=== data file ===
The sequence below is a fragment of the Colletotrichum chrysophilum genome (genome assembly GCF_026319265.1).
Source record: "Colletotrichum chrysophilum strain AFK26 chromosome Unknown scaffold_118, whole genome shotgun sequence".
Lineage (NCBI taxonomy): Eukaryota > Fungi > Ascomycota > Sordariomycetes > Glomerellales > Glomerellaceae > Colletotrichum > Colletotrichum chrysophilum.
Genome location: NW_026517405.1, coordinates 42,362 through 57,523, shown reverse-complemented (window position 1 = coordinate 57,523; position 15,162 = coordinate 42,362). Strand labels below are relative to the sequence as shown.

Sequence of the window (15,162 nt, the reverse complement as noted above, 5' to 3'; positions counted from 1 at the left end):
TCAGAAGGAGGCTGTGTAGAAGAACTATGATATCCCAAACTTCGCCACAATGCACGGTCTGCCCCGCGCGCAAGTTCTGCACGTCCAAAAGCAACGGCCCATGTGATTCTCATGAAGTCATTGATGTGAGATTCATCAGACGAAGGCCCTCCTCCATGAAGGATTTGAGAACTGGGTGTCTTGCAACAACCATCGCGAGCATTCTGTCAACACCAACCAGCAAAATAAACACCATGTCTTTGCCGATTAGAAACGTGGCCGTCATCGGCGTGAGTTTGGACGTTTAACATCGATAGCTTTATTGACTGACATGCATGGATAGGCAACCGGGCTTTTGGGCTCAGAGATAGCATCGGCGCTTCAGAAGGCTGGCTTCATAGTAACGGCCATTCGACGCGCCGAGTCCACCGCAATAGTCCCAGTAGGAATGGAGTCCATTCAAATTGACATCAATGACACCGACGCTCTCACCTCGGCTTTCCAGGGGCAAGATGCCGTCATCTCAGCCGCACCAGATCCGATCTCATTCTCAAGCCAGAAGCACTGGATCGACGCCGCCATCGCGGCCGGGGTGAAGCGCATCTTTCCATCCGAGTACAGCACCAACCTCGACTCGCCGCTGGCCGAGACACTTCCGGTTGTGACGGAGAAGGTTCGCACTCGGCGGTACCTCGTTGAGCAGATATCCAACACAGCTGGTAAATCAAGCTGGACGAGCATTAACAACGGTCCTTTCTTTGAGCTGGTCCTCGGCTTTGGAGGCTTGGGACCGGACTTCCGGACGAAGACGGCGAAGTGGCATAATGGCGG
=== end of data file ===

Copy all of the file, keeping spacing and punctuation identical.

The sequence below is a fragment of the Colletotrichum chrysophilum genome (genome assembly GCF_026319265.1).
Source record: "Colletotrichum chrysophilum strain AFK26 chromosome Unknown scaffold_118, whole genome shotgun sequence".
Lineage (NCBI taxonomy): Eukaryota > Fungi > Ascomycota > Sordariomycetes > Glomerellales > Glomerellaceae > Colletotrichum > Colletotrichum chrysophilum.
Genome location: NW_026517405.1, coordinates 42,362 through 57,523, shown reverse-complemented (window position 1 = coordinate 57,523; position 15,162 = coordinate 42,362). Strand labels below are relative to the sequence as shown.

Sequence of the window (15,162 nt, the reverse complement as noted above, 5' to 3'; positions counted from 1 at the left end):
TCAGAAGGAGGCTGTGTAGAAGAACTATGATATCCCAAACTTCGCCACAATGCACGGTCTGCCCCGCGCGCAAGTTCTGCACGTCCAAAAGCAACGGCCCATGTGATTCTCATGAAGTCATTGATGTGAGATTCATCAGACGAAGGCCCTCCTCCATGAAGGATTTGAGAACTGGGTGTCTTGCAACAACCATCGCGAGCATTCTGTCAACACCAACCAGCAAAATAAACACCATGTCTTTGCCGATTAGAAACGTGGCCGTCATCGGCGTGAGTTTGGACGTTTAACATCGATAGCTTTATTGACTGACATGCATGGATAGGCAACCGGGCTTTTGGGCTCAGAGATAGCATCGGCGCTTCAGAAGGCTGGCTTCATAGTAACGGCCATTCGACGCGCCGAGTCCACCGCAATAGTCCCAGTAGGAATGGAGTCCATTCAAATTGACATCAATGACACCGACGCTCTCACCTCGGCTTTCCAGGGGCAAGATGCCGTCATCTCAGCCGCACCAGATCCGATCTCATTCTCAAGCCAGAAGCACTGGATCGACGCCGCCATCGCGGCCGGGGTGAAGCGCATCTTTCCATCCGAGTACAGCACCAACCTCGACTCGCCGCTGGCCGAGACACTTCCGGTTGTGACGGAGAAGGTTCGCACTCGGCGGTACCTCGTTGAGCAGATATCCAACACAGCTGGTAAATCAAGCTGGACGAGCATTAACAACGGTCCTTTCTTTGAGCTGGTCCTCGGCTTTGGAGGCTTGGGACCGGACTTCCGGACGAAGACGGCGAAGTGGCATAATGGCGG